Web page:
Yes, provided they are not in heavy armor. You don't get the stat bonus in heavy armor.

31. what's this i hear about giving bonus feats so that attacks "keep pace" with defenses?

arigato.

Monster defenses go up slightly faster than PC attacks, so PCs start to fall behind at higher levels (I haven't really seen this up to 12th level tho). Some DMs give out the existing Expertise feats for free, based on the idea that most players would take them anyway.

PS
 

30. is the higher of dexterity or intelligence added to armor class when holding a shield?

Yes. Shields don't interfere with Int or Dex.

31. what's this i hear about giving bonus feats so that attacks "keep pace" with defenses?

arigato.

Monster defenses are set by formula: AC 14 + level (-2 for some roles, +2 for soldier), and NADs are average 2 lower.

PC attack bonuses are set almost by formula. Proficiency bonus + stat + 1/2 level + 1/5 levels (enhancement bonuses), giving almost the +10 per tier that you need to keep us. This is predictable, and note that other bonuses (eg fighter weapon talent) don't scale. Implement bonuses rise at the same rate; there's no proficiency bonus, but then NADs are lower. By epic tier you're falling 3 points behind.

The various expertise feats give you +1 to hit per tier in your area, filling in the gap.
 

Tequila Sunrise

Adventurer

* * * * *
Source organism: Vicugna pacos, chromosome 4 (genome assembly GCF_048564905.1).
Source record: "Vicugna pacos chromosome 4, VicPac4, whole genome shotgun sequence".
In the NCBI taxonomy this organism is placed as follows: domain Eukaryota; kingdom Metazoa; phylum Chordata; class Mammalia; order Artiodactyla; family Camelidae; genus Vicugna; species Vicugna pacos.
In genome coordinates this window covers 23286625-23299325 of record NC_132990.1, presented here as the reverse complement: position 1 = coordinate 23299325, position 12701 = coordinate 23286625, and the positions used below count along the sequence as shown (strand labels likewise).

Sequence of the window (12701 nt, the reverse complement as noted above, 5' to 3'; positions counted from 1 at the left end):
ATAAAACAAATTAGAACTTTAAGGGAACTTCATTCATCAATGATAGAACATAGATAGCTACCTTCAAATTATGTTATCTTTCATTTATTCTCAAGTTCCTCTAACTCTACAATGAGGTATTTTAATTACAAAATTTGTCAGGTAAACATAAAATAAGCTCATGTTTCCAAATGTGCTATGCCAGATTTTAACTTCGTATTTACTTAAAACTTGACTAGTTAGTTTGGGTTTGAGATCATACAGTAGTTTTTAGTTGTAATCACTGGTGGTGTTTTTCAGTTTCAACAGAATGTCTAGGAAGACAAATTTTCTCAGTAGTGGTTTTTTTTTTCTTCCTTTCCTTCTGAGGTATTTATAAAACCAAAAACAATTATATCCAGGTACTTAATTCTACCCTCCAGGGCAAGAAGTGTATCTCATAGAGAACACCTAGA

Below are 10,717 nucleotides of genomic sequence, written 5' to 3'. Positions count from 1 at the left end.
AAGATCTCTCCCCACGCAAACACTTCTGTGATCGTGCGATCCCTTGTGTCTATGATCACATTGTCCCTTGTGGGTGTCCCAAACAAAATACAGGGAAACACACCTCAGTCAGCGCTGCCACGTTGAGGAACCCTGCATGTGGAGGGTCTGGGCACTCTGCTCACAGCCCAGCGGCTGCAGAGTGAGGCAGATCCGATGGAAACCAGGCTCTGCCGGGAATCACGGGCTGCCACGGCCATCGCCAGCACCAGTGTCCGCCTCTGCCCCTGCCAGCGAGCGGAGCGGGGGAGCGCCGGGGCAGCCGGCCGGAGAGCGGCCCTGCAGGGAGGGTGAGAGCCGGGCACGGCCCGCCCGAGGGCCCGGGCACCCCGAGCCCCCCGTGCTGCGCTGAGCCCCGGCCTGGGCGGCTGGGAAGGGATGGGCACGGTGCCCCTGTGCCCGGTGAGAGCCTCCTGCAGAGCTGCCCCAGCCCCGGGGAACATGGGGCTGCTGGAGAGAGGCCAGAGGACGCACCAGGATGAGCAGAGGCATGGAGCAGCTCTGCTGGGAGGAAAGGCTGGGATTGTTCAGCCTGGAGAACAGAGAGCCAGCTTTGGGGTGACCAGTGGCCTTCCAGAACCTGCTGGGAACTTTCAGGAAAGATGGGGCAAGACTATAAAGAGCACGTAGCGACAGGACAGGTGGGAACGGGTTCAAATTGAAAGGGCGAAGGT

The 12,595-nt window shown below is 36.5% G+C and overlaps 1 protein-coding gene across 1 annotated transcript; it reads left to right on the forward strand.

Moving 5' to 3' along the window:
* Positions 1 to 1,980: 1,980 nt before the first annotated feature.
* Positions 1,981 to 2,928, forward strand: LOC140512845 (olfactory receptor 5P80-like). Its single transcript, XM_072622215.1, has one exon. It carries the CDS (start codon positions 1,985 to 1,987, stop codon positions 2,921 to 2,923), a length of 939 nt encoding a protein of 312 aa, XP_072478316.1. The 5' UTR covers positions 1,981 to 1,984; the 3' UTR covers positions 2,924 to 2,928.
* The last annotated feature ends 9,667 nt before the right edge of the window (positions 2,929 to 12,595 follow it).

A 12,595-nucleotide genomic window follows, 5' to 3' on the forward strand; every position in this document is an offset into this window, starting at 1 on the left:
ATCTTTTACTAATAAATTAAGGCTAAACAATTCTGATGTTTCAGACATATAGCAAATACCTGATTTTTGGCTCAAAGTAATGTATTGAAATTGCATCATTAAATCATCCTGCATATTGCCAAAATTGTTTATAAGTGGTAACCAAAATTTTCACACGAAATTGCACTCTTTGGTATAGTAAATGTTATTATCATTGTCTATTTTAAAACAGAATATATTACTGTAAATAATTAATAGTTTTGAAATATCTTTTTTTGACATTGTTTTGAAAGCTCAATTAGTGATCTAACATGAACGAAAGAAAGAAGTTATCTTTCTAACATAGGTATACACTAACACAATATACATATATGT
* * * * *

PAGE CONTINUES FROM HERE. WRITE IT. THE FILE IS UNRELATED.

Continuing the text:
31. what's this i hear about giving bonus feats so that attacks "keep pace" with defenses?
What Storminator and Psi said, with the addendum that it's not just PC attacks that fall behind -- PC NADs fall behind too. Many DMs give out Improved Defenses for the same reason.
 

messy

Explorer
32. why was the sale price of goods changed to one-fifth of the purchase value?

33. what would be the effect of houseruling non-at-will powers to all be encounter powers (such that you get them all back at the end of an encounter; i ask because it seems like this would make things simpler)?

34. have the books been reprinted with errata?

35. is there a "third implement" feat?

36. what does errata mean when it mentions "rare" magic items (as i've seen no mention of this in the player's handbook)?

37. are sneak attack and hunter's quarry damage maximized on a critical hit?

38. does push/pull/slide have to move its target in a straight line?

merci.
 

32. why was the sale price of goods changed to one-fifth of the purchase value?

I think it has something to do with the magic item economy.

33. what would be the effect of houseruling non-at-will powers to all be encounter powers (such that you get them all back at the end of an encounter; i ask because it seems like this would make things simpler)?

So make dailies encounters? That would be ... odd. PCs would become far more powerful. By 9th-level more than half of their attacks in a typical battle would be dailies. Some extremely powerful utilities are also dailies, and need to be that to avoid spamming.

PCs are still going to lose healing surges throughout the day, but now there's very little incentive for a bad guy to not just show up and try to wipe out the PCs in the first encounter of the day.

So the short answer is "don't do that".

34. have the books been reprinted with errata?

No.

35. is there a "third implement" feat?

No.

36. what does errata mean when it mentions "rare" magic items (as i've seen no mention of this in the player's handbook)?

It's a newer concept, from when they changed the magic item rules, around the time of Essentials.

37. are sneak attack and hunter's quarry damage maximized on a critical hit?

Yes.

38. does push/pull/slide have to move its target in a straight line?

No, but if it's not a slide there are restrictions.
 

messy

Explorer